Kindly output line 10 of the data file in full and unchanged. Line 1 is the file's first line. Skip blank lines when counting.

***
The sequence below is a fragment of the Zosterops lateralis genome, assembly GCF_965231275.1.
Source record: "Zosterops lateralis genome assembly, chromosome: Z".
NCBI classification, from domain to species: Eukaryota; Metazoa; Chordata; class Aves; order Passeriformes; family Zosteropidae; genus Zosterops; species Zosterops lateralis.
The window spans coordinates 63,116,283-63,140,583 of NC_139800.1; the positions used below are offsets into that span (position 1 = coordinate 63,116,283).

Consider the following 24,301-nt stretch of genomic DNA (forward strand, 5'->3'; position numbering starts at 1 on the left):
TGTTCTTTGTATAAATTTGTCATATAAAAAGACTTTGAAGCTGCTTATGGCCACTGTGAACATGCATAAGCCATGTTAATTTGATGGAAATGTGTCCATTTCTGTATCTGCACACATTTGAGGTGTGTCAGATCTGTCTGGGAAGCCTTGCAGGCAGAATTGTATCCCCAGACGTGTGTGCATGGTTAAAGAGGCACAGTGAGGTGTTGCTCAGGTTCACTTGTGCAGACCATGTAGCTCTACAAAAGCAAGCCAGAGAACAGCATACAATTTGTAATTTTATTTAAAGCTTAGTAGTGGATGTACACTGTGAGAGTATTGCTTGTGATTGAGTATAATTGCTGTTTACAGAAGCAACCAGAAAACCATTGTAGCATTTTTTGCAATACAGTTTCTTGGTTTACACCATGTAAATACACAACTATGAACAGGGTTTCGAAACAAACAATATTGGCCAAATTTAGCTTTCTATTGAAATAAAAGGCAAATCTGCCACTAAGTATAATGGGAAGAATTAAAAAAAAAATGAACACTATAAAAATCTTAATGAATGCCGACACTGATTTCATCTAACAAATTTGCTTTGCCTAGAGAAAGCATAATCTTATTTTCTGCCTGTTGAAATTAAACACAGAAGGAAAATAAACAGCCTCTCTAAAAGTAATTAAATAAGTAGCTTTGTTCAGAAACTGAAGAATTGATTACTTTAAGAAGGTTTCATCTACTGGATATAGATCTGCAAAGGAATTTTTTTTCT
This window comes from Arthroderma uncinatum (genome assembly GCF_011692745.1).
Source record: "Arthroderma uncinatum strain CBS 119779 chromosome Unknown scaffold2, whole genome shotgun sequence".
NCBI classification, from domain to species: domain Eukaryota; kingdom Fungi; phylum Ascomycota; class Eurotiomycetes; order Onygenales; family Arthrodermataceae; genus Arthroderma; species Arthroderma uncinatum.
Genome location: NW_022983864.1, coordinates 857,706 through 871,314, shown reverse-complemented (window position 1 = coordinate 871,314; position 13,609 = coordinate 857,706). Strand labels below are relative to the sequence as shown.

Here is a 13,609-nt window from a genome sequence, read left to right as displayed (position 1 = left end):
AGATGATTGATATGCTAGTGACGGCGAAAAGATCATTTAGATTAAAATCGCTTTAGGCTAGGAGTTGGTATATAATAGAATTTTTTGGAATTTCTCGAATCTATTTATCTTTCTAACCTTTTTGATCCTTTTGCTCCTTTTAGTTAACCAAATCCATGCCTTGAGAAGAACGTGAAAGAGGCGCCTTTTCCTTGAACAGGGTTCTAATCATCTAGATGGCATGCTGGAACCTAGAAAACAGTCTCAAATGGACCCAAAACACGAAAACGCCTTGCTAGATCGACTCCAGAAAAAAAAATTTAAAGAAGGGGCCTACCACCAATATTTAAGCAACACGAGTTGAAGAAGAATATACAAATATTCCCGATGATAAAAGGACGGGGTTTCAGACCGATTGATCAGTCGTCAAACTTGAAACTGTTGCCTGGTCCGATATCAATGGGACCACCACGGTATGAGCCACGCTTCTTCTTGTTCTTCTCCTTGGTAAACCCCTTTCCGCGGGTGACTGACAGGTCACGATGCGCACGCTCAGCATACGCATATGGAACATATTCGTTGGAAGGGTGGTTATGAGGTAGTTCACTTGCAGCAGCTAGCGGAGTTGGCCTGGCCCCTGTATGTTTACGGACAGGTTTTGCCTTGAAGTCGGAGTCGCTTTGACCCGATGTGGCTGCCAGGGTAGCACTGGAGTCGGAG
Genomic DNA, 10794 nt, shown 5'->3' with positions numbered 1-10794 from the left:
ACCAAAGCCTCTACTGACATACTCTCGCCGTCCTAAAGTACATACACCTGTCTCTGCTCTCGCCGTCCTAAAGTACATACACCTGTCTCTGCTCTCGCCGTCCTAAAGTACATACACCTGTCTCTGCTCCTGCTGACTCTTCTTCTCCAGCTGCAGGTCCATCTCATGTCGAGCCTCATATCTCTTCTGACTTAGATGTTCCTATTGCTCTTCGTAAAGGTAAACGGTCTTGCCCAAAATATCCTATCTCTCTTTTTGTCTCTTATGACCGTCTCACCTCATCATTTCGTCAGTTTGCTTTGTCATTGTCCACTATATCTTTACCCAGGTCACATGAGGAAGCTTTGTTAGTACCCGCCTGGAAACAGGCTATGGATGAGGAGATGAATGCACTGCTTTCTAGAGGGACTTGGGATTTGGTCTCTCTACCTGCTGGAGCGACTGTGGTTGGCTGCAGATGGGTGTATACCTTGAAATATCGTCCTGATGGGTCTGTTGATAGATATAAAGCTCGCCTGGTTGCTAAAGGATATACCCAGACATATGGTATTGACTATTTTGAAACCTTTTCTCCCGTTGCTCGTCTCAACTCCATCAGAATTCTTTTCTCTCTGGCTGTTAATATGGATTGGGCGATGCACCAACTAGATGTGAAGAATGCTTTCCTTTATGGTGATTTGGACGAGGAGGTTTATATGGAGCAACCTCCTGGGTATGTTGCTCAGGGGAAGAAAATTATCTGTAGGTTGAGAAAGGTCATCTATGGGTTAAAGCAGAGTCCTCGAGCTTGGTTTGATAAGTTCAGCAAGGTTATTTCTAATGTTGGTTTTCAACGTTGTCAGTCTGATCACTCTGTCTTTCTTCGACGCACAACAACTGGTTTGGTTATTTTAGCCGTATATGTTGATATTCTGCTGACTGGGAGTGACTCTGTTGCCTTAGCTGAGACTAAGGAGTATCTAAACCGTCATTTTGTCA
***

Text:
Genome location: NW_022983864.1, coordinates 857,706 through 871,314, shown reverse-complemented (window position 1 = coordinate 871,314; position 13,609 = coordinate 857,706). Strand labels below are relative to the sequence as shown.